A serious work injury can affect your ability to earn a living. You will also experience extensive medical costs for treatments and rehabilitation. As a result, injured workers must receive the proper compensation to cover necessary expenses.
Understanding your rights is crucial to receiving workers’ compensation. Florida’s Chief Financial Officer answers a few of the many questions workers have when pursuing compensation.
How soon do I have to report an accident?
You should report the accident and subsequent injury to your employer as soon as possible. You have up to 30 days to do so. From there, your employer must report the incident to the insurance company within seven days. If you report the incident after the 30-day period, your employer may deny your claim.
Who provides treatment for my injuries?
Either your employer or the insurance company will specify which medical provider you must report to. From there, you will receive medication, surgery, or physical therapy as determined by the medical provider. The insurance company will cover subsequent authorized medical bills.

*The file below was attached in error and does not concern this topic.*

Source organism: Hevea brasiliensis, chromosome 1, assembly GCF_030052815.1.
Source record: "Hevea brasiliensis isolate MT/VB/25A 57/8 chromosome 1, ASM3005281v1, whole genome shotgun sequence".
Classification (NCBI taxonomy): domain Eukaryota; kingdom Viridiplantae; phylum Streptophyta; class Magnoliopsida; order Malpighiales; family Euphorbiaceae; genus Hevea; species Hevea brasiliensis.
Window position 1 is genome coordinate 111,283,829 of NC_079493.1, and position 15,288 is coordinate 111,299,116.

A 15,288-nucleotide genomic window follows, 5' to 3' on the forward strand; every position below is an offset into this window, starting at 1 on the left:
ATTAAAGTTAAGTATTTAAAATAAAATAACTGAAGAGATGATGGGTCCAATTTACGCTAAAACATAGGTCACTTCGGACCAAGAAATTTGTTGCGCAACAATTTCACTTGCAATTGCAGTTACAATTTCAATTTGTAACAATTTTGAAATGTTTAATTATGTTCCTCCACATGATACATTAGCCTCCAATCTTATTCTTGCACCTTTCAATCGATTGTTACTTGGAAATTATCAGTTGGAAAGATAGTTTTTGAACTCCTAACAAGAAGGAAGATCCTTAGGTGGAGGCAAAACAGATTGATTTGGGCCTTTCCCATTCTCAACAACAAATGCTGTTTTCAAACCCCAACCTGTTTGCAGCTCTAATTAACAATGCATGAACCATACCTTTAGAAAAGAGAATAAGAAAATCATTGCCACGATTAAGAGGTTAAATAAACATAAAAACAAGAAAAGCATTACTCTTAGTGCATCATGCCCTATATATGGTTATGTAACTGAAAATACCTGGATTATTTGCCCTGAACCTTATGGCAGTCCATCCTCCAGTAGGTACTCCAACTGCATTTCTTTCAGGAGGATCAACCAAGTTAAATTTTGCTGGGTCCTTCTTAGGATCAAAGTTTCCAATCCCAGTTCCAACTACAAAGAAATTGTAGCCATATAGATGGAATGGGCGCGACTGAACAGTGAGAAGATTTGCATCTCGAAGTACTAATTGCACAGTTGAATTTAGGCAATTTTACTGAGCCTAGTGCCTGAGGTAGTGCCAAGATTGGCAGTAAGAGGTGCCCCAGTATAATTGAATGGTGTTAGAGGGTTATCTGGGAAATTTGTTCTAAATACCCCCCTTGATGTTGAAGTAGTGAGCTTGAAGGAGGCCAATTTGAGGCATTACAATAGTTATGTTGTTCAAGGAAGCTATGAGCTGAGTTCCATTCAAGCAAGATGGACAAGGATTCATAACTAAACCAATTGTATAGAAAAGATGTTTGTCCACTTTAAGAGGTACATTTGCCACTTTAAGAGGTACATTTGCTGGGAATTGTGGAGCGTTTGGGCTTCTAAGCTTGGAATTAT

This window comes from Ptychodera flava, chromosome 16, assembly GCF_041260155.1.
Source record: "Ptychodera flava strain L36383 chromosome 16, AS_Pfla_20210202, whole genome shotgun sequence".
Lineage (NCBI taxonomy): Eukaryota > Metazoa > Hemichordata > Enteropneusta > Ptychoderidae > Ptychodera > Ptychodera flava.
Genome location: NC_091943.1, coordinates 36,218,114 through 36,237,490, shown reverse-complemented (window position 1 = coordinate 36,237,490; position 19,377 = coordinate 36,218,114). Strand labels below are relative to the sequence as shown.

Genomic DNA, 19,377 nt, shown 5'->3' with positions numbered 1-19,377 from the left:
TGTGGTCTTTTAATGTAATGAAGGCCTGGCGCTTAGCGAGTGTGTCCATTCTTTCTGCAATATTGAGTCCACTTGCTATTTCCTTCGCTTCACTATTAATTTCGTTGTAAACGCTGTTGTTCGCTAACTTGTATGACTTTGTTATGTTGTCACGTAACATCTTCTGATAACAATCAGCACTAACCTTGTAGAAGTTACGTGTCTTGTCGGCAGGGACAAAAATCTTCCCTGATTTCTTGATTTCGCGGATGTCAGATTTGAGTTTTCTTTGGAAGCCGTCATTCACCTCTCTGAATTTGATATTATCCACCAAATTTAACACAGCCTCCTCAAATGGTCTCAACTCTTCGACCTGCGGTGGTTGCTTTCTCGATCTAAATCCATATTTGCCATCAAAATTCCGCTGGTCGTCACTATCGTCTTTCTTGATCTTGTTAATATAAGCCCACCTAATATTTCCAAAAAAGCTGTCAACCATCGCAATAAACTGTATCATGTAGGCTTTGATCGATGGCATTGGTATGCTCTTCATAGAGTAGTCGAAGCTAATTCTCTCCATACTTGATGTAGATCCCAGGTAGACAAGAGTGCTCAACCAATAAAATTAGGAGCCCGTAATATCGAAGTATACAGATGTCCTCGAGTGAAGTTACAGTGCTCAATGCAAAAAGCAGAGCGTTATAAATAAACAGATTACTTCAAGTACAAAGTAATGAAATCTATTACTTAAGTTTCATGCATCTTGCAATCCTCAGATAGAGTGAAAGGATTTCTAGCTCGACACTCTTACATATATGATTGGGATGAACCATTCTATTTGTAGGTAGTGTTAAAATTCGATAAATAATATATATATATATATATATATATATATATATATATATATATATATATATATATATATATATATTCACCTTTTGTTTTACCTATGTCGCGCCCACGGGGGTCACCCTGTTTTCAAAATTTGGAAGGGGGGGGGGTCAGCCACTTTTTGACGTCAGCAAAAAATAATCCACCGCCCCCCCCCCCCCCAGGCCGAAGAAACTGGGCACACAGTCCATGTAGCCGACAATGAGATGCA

Can I get paid for lost wages?
The first seven days after your injury are not covered, unless the health effects last longer than 21 days. In this case, you will receive payment for the first seven days, as well as any additional days.
Will my employer hold my job?
Employers are not obligated to hold positions for injured workers. That means they may seek a replacement for you if you are unable to work for an extended period of time.
The workers’ compensation process is often complex. The more information you have your disposal, the easier it is for you to identify discrepancies and take the proper steps to rectify them.